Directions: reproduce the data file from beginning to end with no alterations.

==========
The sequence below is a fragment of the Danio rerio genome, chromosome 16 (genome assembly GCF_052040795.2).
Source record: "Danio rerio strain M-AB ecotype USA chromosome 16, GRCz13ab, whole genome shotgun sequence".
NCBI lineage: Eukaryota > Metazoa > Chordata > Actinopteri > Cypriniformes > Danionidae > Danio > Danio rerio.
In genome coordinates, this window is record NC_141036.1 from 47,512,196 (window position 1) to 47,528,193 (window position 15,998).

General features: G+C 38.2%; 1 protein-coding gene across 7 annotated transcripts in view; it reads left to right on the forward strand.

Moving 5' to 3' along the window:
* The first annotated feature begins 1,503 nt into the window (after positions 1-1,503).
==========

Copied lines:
The sequence below is a fragment of the Danio rerio genome, chromosome 16 (genome assembly GCF_052040795.2).
Source record: "Danio rerio strain M-AB ecotype USA chromosome 16, GRCz13ab, whole genome shotgun sequence".
NCBI lineage: Eukaryota > Metazoa > Chordata > Actinopteri > Cypriniformes > Danionidae > Danio > Danio rerio.
In genome coordinates, this window is record NC_141036.1 from 47,512,196 (window position 1) to 47,528,193 (window position 15,998).

General features: G+C 38.2%; 1 protein-coding gene across 7 annotated transcripts in view; it reads left to right on the forward strand.

Moving 5' to 3' along the window:
* The first annotated feature begins 1,503 nt into the window (after positions 1-1,503).